http://www.botanicalaccuracy.com/2014/01/teasels-tousled-with-thistles.html wrote:So, can you tell teasels and thistles apart? Thistles have many (involucral) bracts below the flower head that form a cup below the flowers. In teasels, there are just a few long bracts that stick out below the flower head. The teasels have lots of sharp parts in the actual flower head, so the flower head looks like a spiny ball the whole season. In thistles, the bracts below the flower stays, but there are no persistent spiny parts inside among the flowers themselves. The fruits, which are little nut-like, single-seeded achenes have a feathery pappus for wind-dispersal in thistles, but are naked in teasels.
Campbell Ritchie wrote:Welcome to the Ranch
How long do the flowers keep after cutting? The dried heads also make good cut “flowers”, which keep almost forever, but they should have navigation lights round them in case you blunder into the plant in the dark.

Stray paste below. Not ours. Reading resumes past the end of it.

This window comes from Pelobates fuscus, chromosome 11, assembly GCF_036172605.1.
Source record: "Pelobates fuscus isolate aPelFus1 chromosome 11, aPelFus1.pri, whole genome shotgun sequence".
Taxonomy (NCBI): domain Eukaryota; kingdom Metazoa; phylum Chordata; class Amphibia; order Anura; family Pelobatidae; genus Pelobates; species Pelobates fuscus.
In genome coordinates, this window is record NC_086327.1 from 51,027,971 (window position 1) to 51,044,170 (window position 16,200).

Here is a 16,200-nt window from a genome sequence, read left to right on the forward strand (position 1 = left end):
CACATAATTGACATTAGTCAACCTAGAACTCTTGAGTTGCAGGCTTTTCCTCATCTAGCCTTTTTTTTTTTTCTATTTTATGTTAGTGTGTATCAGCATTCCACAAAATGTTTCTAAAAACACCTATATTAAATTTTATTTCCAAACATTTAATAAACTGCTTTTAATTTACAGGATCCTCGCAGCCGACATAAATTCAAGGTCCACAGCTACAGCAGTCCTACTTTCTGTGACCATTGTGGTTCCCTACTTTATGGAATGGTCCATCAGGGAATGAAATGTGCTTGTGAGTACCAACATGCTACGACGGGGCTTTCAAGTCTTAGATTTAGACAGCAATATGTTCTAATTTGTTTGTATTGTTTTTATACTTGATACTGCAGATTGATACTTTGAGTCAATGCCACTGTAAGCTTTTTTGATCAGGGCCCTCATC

I haven't seen a goldfinch for weeks, but in January they appear in little flocks (about six or eight) (beautiful little birds) once daily, and pick seeds out of plants, the teasel apparently being their favourite. Have you ever seen vivipary in teasel?
I never knew you could eat/drink teasel. How do you make the tea? What does it taste like? Do you have the same plant as us? Round here the teasel is a biennial, so there is only a first year anything.
The blue/lilac flowers? I shall have to try covering a few heads with bags to stop pollinators and see how long I can keep them for. Yes, the heads were used for carding/teasing wool, and I always thought that was the origin of the plant's name. Yes, my 1978 edition COD thinks that is the reason, too. It also suggests teazel and teazle as alternative spellings.
ray bunbury wrote:. . . flowers keep 5+ years . . .